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June/July 2000

Table of Contents
Camping with your Airplane
Flying the Backcountry
Establishing Recreational Airports
The Call of the Wild
The new Aviat Husky
The $100 Hamburger
McGehee's Catfish Restaurant, Oklahoma
Back To Basics
Flying Safely to Remote Airstrips
Hangar Flying:
The Choir
SWAV News Update

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SW Aviator Magazine
3909 Central NE
Albuquerque, NM 87108
Phone: 505.256.7031
Fax: 505.256.3172
Camping with your Airplane

Whether it be under the wing in a makeshift tarp/tent at Oshkosh, or decked out with a full array of L.L. Bean gear in the Utah or Idaho backcountry, airplane camping can be a particularly fun and unique experience.

The airplane can provide a perfect escape from the weekend crowds by whisking us as far away as we desire, while relieving us of the burden of a heavy laden backpack and weary legs. The airplane gives access to those who love nature but aren’t physically able to hike or carry large loads. By being our pack mule as well as our legs, the airplane extends our range and takes us farther than we would otherwise go.

Airplane camping is also practical. It is a great money saver. A single night’s savings on hotel bills can cover an entire weekend’s avgas costs. Costly taxis and rental cars can be avoided, since the flexibility of staying on-field often makes airport courtesy cars easier to come by for sightseeing or shopping. During the peak tourist season when hotel rooms are scarce, airplane camping allows us to maintain complete freedom, still able to make that last-minute dash off to a popular location or special event without worrying about reservations months in advance.

Camping under the wing at a large fly-in or airplane gathering brings a special sort of camaraderie and bonding that must be experienced to be understood. There is something special about walking the flightline at Oshkosh at night with three or four thousand other airplanes and campers. Social barriers evaporate and cliques disappear as we are forced to acknowledge, silently perhaps, “Yes, truly, we are a band of brothers and sisters.” We realize we have finally captured the magic, and realized the essence of the promise the airplane holds .....Adventure!

The following examples illustrate a number of diverse destinations throughout the Southwest.

Lake Texoma, Oklahoma
Nestled along the western shore of Lake Texoma, halfway between Oklahoma City and Dallas, the state of Oklahoma has successfully combined a diverse array of activities with a traditional recreational attraction. The Kingston-Lake Texoma Airstrip sits on a peninsula within Lake Texoma Resort State Park. Camping is available along the lakeshore just an easy walk away. For those less eager to rough it, a resort lodge, cabins, two golf courses, horseback riding, a complete marina with boat and watercraft rentals, go-carts, and other features are combined within the park. The 3000’ x 50’ strip is paved and well kept with pilot controlled lighting. Ample parking and courtesy pick-up service are available for guests. Call (580) 564-2566 for more information.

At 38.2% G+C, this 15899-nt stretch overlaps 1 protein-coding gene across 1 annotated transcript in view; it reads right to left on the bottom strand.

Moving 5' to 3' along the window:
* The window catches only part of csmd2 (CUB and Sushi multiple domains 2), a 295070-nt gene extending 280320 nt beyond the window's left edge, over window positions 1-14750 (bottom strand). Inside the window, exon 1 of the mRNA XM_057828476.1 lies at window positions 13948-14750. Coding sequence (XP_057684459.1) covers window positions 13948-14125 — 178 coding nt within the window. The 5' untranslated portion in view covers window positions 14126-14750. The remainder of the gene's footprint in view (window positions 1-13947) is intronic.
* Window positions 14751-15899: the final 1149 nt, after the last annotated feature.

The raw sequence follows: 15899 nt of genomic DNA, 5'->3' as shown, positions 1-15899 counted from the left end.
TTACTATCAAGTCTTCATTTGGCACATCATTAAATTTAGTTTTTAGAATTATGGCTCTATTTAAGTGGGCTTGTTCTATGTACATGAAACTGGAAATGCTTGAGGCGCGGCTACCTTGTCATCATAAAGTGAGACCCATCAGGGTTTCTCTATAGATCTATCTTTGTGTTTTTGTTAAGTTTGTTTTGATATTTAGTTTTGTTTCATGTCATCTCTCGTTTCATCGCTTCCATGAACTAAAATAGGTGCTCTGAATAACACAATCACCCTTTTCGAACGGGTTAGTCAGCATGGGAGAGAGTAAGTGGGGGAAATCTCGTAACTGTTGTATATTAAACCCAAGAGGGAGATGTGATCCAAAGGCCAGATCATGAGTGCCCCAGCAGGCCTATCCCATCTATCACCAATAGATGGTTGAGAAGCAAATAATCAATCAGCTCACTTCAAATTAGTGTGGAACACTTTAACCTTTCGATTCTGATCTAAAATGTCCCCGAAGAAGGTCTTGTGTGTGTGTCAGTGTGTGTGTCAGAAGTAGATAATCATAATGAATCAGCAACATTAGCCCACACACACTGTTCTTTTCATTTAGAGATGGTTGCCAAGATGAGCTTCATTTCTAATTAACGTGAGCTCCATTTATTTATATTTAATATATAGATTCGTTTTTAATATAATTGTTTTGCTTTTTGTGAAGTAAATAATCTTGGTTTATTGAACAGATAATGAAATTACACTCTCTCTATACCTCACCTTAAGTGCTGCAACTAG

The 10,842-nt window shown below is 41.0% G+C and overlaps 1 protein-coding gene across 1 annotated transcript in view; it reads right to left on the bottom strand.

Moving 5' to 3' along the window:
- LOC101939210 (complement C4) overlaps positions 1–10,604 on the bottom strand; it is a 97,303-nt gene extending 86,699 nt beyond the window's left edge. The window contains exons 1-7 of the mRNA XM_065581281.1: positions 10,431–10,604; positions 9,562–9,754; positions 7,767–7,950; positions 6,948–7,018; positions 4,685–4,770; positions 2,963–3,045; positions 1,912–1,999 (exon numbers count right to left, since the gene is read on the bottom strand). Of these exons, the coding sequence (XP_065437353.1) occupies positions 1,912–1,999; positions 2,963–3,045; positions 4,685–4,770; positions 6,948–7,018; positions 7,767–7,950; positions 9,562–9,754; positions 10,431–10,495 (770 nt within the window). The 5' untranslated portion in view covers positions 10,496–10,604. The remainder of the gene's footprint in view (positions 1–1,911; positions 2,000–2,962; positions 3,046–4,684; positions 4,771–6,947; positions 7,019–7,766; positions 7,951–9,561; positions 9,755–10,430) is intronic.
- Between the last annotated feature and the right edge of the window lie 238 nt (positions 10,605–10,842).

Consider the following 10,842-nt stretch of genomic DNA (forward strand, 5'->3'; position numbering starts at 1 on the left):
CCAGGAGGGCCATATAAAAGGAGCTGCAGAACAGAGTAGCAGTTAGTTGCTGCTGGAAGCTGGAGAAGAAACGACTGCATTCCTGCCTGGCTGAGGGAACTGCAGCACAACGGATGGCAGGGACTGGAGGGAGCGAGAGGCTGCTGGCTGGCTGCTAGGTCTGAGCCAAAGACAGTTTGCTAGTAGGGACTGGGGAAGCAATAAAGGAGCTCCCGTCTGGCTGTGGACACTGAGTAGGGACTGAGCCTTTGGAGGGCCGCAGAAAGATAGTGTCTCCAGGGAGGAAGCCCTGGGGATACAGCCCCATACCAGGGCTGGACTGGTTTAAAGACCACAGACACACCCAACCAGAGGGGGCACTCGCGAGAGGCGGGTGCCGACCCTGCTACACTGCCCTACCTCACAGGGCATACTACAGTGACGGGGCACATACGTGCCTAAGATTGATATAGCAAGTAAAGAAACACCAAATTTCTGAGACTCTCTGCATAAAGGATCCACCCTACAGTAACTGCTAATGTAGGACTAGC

Payson, Arizona
Nestled high in the tall, cool pine forests of central Arizona’s Mogollon Rim country, the campground at Payson Municipal Airport is the perfect getaway from the desert heat. This is Arizona’s first official fly-in campground, and has been a huge success. Fully improved campsites with picnic tables, fire and barbecue pits, and leveled tent sites are sprinkled between the pine and juniper trees on a shady knoll just above the aircraft parking area. There is ample fresh water, and the ultimate camping luxuries of flush toilets and hot showers. In addition to just relaxing and watching the airplanes go by at this busy little airport, you will find excellent recreational opportunities in the Payson area, including hiking, mountain biking, fishing, horseback riding, and even a casino. Payson (E69) is a full service airport, with an FBO, on-field rental cars, and a top-notch restaurant. Call (520) 474-2005 for more information.
Moab, Utah
Even when no formal campground or facilities exist, many public-use airports have areas set aside for pilots to “dry camp” with their airplanes, such as here at Moab’s Canyonlands Field, in Utah’s fabulous Color Country, during their recent Air Affair 2000. Simply contact the Airport Manager or FBO at your proposed destination to see if camping is allowed, and what amenities are available.
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The material in this publication is for advisory information only and should not be relied upon for navigation, maintenance or flight techniques. SW Regional Publishing, Inc. and the staff neither assume any responsibilty for the accuracy of this publication's content nor any liability arising out of it. Fly safe.